$5M award granted in Massey case

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Two Pittsburgh attorneys who represent a client they say was bankrupted by coal company Massey Energy and its former CEO Don Blankenship are considering an appeal after a Virginia jury awarded their client $5 million in damages, far short of the estimated $83 million they were seeking.

Reed Smith attorneys David Fawcett and Bruce Stanley said the verdict won’t cover the bulk of the debt and other expenses their client, Hugh Caperton, took on after Massey and Mr. Blankenship drove Mr. Caperton’s coal business into bankruptcy in 1998.

The Buchanan County jury verdict, announced late Friday, is the latest milepost in a 16-year saga that has taken Mr. Caperton to the West Virginia Supreme Court three times as well as to the U.S. Supreme Court and Virginia’s supreme court.

The jury awarded $1 million in damages to Mr. Caperton and $4 million to his Harman Development Corp. and two affiliates. With interest that the jury based on when the case was filed in 2010, the verdict is worth about $6.3 million.

It comes in addition to a $6 million award Mr. Caperton received in 2001 from a Virginia court when he sued for breach of contract.

“It won’t even begin to pay the bills for either party,” Mr. Stanley said of Friday’s verdict.

Harman Development is facing more than $30 million in bankruptcy debt, including pension and retiree health care claims brought by the United Mine Workers union, Mr. Stanley said.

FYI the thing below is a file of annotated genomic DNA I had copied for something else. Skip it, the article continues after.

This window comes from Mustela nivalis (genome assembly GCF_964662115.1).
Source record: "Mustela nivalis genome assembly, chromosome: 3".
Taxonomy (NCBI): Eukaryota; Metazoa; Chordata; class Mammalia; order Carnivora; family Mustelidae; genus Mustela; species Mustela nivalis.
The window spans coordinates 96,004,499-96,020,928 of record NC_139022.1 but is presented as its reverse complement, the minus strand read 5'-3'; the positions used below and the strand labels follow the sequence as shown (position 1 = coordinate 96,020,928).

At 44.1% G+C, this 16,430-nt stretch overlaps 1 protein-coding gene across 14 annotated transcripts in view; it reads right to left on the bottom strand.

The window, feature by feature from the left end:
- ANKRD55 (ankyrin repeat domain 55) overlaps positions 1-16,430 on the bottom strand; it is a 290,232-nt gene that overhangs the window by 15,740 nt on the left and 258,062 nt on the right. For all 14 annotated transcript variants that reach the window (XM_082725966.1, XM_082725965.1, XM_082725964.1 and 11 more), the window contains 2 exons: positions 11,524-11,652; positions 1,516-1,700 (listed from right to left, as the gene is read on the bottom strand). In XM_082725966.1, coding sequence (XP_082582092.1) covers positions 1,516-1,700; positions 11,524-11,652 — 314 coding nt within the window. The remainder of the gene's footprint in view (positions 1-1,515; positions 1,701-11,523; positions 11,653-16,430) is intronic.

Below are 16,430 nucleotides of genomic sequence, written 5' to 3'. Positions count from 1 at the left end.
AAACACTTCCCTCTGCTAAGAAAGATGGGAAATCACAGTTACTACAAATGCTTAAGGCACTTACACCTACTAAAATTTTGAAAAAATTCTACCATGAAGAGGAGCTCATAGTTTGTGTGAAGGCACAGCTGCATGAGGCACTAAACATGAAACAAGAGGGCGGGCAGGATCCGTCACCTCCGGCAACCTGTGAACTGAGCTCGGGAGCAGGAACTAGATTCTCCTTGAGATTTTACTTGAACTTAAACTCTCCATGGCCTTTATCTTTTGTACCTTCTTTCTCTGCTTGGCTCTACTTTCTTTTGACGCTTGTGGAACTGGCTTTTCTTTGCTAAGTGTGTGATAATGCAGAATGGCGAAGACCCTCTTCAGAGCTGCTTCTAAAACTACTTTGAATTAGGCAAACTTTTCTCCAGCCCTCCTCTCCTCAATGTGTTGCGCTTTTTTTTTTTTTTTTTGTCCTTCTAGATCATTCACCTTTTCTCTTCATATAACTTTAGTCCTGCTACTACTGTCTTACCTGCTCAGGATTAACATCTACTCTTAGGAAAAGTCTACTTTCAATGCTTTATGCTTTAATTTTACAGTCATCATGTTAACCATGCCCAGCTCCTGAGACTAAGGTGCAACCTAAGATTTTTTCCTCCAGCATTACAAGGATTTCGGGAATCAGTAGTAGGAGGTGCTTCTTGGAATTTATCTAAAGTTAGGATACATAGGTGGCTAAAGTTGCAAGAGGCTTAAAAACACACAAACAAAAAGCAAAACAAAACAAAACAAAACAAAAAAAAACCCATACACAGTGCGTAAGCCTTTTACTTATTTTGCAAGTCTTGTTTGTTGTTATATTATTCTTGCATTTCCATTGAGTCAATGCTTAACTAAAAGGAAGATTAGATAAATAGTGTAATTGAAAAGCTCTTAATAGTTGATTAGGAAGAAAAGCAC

Mr. Caperton originally sued Massey in 1998 in Boone County, W.Va., claiming the Richmond, Va.-based mining company’s interference in Harman’s businesses caused them to collapse. A jury awarded him $50 million in 2002, but Massey appealed the case to the West Virginia Supreme Court, which threw the verdict out in 2007.

The high court reheard the case in 2008 after Mr. Blankenship’s close ties to two of the state supreme court justices were disclosed. One of the justices recused himself from the second hearing, but the other, Justice Brent Benjamin, did not. Justice Benjamin, who ruled against Mr. Caperton, was elected in 2004 with the help of $3 million in campaign contributions from Mr. Blankenship.

After the state supreme court ruled against Mr. Caperton a second time, he went to the U.S. Supreme Court, which ruled Justice Benjamin should have stepped aside because of the campaign contributions. That decision sent the case back to the West Virginia Supreme Court for a third hearing. Mr. Caperton lost again.

In the meantime, the April 2010 explosion at Massey’s Upper Big Branch mine in West Virginia that killed 29 miners led to Mr. Blankenship’s ouster. A federal criminal investigation into the blast continues.

Massey was sold in 2011 for $7 billion to Alpha Natural Resources, which assumed many of Massey’s liabilities, including Mr. Caperton’s lawsuit.

After the third reversal in West Virginia, Mr. Fawcett and Mr. Stanley brought the business interference claims against Massey in Virginia. The Buchanan County court originally threw the case out. But Mr. Caperton appealed to the Virginia Supreme Court, which ordered the lower court to conduct a trial.

Mr. Stanley and Mr. Fawcett are considering filing post-trial motions, including one that would object to the judge’s decision not to let the jury hear much of the evidence about how Massey and Mr. Blankenship destroyed Mr. Caperton’s business.

“The jury was operating in the blind on many of the key facts,” Mr. Stanley said.

Alpha issued a statement saying that it was pleased that “the jury determined that the facts in this case did not warrant anything close to the excessive award the plaintiffs were seeking.”

Mr. Stanley said he and Mr. Fawcett would consider an appeal if they do not prevail on the pretrial motions.

Len Boselovic: 412-263-1941 or lboselovic@post-gazette.com.

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